Saturday, June 10, 2017

Giovanni Battista Pergolesi; Alessandro Scarlatti - Messe (Rinaldo Alessandrini)


Composer: Giovanni Battista Pergolesi; Alessandro Scarlatti
  • (01-12) Pergolesi - Messa di S. Emidio
  • (13-17) A. Scarlatti - Messa per il Santissimo Natale

Concerto Italiano
Rinaldo Alessandrini, conductor

Date: 2008
Label: Naïve



Neglected Italian Masses articulately shaped by performers on fine form

These two Masses were performed in Rome almost 30 years apart by composers both strongly associated with Naples. The Messa di S Emidio (also known as the Missa Romana) is one of only two works that are accepted as authentic Pergolesi Mass settings, although different versions survive. The first was apparently composed for a service in the Neapolitan church of S Maria della Stella de’ PP Minimi in 1732, but Pergolesi later revised it for several choirs and two orchestras (the version recorded here). When performed in Rome at S Lorenzo in Lucina in 1734 an eyewitness described the music as “terrifying…ingenious and most unusual”. One can instantly perceive why: Concerto Italiano’s 10 singers and 19 instrumentalists (including two horns and two trumpets) make an extraordinary noise in the stacking chords that commence the volatile Kyrie. Some of Alessandrini’s singers suffer from dodgy tuning at first, but things soon settle down, and reflective moments are particularly well performed (such as a striking “Qui sedes ad dexteram Patris”).

The disc concludes with an impressive account of Alessandro Scarlatti’s magnificent Messa per il Santissimo Natale (“Christmas Mass”). Written in 1707 for the Roman Basilica S Maria Maggiore, it shows Scarlatti’s mastery at fusing Renaissance stile antico for two choirs (with very little doubling) with solo voice passages and imaginative instrumental parts for two violins. Concerto Italiano are on especially good form in Scarlatti’s finely woven counterpoint (Agnus Dei is exquisite), though both neglected Masses benefit from Alessandrini’s articulately shaped interpretations.

-- David VickersGramophone

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Giovanni Battista Pergolesi (4 January 1710 – 16 March 1736) was an Italian composer, violinist and organist. Pergolesi was one of the most important early composers of opera buffa. He also wrote sacred music, including a Mass in F, three Salve Regina settings and the Stabat Mater (1736), which is his best-known sacred work.  The work remained popular, becoming the most frequently printed musical work of the 18th century, and being arranged by a number of other composers, including Johann Sebastian Bach. Pergolesi also wrote a number of secular instrumental works.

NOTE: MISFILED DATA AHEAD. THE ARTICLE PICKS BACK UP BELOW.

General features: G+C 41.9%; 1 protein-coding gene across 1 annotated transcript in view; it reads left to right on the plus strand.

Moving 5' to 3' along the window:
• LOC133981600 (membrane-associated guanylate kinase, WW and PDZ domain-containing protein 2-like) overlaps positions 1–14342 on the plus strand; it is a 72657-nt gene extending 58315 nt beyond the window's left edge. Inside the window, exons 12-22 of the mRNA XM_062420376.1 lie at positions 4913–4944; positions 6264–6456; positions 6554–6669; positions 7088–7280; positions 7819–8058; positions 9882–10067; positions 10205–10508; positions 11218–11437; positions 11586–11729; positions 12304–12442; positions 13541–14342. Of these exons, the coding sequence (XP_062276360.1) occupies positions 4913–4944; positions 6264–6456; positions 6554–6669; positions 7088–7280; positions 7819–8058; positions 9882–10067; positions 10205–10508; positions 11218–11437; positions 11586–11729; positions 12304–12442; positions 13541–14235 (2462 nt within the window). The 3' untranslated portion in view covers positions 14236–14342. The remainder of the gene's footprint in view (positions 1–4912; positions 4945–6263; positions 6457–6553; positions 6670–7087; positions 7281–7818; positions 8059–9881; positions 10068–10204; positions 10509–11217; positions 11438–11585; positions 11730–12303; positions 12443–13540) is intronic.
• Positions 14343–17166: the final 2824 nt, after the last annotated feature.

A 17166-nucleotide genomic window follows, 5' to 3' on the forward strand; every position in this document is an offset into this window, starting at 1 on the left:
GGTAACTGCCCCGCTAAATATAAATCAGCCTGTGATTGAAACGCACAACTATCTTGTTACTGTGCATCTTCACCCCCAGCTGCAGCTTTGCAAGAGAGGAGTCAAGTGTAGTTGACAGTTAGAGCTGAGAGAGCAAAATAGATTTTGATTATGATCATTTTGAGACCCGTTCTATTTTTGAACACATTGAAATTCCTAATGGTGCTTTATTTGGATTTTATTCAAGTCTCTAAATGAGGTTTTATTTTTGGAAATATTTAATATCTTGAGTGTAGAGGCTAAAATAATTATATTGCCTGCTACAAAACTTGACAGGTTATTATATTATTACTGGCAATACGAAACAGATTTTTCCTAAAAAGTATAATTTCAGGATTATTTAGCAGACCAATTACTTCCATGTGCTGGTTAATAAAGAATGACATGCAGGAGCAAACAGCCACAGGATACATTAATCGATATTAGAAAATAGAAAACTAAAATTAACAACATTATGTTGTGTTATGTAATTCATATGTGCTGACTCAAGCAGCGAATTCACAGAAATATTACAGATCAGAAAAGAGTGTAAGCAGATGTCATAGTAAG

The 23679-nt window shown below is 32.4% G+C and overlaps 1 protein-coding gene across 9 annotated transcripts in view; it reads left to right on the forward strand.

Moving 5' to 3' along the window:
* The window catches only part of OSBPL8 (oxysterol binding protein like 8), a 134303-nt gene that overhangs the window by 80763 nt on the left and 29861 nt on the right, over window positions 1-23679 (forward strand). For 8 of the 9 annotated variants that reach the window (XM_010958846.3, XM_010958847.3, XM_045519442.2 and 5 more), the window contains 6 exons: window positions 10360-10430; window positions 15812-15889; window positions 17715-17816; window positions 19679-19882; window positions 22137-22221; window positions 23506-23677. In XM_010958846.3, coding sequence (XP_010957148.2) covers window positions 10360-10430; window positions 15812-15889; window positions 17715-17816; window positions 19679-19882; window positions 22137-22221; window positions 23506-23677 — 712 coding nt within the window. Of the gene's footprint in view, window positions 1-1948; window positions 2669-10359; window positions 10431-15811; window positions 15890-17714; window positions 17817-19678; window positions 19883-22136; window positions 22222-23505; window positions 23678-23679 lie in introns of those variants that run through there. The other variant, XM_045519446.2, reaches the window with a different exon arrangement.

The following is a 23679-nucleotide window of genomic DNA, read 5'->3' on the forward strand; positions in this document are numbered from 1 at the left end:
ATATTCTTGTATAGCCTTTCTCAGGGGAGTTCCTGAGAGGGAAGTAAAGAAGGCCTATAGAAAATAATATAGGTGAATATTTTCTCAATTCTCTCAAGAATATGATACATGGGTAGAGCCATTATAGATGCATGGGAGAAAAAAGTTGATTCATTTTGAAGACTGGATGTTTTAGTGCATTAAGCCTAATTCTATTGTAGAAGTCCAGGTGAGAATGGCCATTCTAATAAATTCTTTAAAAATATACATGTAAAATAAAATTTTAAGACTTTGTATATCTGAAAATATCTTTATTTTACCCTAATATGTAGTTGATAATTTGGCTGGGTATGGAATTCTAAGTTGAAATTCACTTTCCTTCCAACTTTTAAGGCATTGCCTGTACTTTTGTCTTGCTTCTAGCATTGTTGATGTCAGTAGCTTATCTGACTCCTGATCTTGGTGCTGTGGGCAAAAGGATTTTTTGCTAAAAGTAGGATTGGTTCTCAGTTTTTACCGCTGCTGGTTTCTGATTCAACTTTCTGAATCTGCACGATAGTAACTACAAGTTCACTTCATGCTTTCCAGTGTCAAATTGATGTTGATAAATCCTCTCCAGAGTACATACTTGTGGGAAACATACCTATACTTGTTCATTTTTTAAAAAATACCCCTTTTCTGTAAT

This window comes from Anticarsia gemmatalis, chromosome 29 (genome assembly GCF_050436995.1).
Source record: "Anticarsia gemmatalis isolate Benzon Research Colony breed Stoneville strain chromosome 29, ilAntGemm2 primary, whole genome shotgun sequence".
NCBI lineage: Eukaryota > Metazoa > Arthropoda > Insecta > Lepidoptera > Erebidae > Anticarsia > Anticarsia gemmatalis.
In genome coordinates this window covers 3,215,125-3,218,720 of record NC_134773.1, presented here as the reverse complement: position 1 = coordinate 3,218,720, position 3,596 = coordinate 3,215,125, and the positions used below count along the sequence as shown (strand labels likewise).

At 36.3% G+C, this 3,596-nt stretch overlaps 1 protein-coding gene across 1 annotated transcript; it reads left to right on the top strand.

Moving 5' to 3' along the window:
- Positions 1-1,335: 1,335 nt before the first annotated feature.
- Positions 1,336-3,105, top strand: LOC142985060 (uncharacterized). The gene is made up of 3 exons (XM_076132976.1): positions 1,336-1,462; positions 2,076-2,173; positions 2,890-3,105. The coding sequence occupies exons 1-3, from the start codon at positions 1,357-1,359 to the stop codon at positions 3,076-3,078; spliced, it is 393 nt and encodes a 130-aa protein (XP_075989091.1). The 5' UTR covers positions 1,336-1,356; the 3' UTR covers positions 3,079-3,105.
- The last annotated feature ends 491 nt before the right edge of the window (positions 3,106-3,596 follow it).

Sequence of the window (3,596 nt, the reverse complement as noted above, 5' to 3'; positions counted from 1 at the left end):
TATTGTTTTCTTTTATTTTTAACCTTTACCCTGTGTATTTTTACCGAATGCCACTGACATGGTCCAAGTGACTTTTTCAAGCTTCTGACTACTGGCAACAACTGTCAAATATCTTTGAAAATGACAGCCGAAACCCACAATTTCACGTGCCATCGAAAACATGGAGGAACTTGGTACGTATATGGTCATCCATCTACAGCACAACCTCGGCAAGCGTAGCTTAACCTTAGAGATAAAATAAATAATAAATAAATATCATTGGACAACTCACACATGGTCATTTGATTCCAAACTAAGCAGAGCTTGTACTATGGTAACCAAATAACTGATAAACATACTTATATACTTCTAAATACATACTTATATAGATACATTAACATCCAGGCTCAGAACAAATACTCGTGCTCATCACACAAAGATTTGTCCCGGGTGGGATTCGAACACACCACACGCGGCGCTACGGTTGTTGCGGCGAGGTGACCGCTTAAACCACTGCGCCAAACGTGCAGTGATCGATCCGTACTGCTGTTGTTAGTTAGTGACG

Alessandro Scarlatti (2 May 1660 – 22 October 1725) was an Italian Baroque composer, especially famous for his operas and chamber cantatas. He is considered the founder of the Neapolitan school of opera. He was the father of two other composers, Domenico Scarlatti and Pietro Filippo Scarlatti. Scarlatti's music forms an important link between the early Baroque Italian vocal styles of the 17th century, with their centers in Florence, Venice and Rome, and the classical school of the 18th century.


Rinaldo Alessandrini (born 25 January 1960 in Rome) is a Italian virtuoso on Baroque keyboards, including harpsichord, fortepiano, and organ. He is founder and conductor of the Italian early music ensemble Concerto Italiano, performing music of Monteverdi, Vivaldi, Couperin, Bach, and others. He is considered a foremost interpreter of early Italian opera. Alessandrini and the Concerto Italiano have toured extensively in Europe and recorded for various labels such as Tactus, Opus111 and Naïve,


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